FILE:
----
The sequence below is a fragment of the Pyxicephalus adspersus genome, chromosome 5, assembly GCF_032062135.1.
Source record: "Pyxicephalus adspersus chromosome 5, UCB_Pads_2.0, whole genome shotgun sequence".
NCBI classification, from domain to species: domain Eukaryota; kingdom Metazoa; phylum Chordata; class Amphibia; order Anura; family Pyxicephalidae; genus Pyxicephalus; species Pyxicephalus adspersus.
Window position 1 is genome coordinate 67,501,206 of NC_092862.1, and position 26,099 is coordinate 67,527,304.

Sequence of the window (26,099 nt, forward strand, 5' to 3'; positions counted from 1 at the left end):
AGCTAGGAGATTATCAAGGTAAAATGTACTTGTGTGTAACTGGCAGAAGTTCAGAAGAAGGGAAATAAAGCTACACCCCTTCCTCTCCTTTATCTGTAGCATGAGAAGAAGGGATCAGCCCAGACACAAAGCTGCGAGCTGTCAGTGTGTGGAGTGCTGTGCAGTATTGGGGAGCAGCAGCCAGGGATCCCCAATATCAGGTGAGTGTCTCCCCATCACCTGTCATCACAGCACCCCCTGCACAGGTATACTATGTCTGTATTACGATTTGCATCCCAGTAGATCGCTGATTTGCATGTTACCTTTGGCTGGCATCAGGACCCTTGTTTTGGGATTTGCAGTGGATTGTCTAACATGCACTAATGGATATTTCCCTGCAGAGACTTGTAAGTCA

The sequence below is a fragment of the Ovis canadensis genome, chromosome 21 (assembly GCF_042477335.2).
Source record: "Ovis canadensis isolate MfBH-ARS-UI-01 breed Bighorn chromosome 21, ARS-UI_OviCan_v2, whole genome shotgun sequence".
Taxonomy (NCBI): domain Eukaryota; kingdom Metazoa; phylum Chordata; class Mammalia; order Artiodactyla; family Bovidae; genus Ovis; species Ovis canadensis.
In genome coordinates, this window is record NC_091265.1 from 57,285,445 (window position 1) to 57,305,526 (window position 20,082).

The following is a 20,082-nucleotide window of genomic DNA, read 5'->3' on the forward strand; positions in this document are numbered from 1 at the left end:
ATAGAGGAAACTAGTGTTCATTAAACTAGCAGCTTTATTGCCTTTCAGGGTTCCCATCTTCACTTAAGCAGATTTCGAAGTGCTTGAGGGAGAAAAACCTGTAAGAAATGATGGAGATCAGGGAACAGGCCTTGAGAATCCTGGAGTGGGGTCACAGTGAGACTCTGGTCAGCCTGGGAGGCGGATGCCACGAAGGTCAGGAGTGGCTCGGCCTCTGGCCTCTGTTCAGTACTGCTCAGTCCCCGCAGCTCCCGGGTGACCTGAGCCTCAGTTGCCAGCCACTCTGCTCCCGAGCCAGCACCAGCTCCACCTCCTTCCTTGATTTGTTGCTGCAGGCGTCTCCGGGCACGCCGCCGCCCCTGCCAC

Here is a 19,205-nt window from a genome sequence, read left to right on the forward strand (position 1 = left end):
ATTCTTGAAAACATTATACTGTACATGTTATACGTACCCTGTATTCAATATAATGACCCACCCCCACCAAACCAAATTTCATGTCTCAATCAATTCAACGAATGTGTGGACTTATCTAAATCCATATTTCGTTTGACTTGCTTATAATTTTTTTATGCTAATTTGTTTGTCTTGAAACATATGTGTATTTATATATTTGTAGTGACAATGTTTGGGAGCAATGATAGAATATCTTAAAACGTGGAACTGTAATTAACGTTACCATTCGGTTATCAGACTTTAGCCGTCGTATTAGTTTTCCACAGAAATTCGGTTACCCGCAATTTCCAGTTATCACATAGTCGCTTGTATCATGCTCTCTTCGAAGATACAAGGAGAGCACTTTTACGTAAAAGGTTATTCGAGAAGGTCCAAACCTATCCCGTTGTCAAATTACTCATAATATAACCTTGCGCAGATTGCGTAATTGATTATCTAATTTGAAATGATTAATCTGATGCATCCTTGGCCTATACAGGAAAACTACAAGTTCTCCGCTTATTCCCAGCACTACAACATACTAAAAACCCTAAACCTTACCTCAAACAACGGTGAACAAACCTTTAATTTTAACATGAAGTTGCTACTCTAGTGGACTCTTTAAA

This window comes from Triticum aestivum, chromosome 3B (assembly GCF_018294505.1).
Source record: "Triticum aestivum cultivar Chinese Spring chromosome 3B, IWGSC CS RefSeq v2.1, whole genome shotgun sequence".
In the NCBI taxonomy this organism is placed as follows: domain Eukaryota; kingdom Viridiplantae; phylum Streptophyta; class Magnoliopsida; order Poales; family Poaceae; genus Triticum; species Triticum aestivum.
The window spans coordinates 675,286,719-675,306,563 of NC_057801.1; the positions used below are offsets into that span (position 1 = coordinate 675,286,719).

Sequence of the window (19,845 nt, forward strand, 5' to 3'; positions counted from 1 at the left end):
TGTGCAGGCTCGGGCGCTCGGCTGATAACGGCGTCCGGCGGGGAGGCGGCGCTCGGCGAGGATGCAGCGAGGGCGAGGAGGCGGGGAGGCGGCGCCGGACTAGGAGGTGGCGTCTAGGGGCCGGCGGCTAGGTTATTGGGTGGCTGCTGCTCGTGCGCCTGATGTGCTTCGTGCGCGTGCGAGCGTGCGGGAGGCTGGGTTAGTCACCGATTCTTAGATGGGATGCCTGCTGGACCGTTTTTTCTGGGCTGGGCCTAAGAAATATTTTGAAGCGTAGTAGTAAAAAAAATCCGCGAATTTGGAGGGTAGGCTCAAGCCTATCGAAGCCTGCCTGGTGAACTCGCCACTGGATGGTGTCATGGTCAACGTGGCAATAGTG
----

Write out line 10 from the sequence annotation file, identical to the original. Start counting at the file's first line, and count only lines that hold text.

In genome coordinates, this window is record NC_091265.1 from 57,285,445 (window position 1) to 57,305,526 (window position 20,082).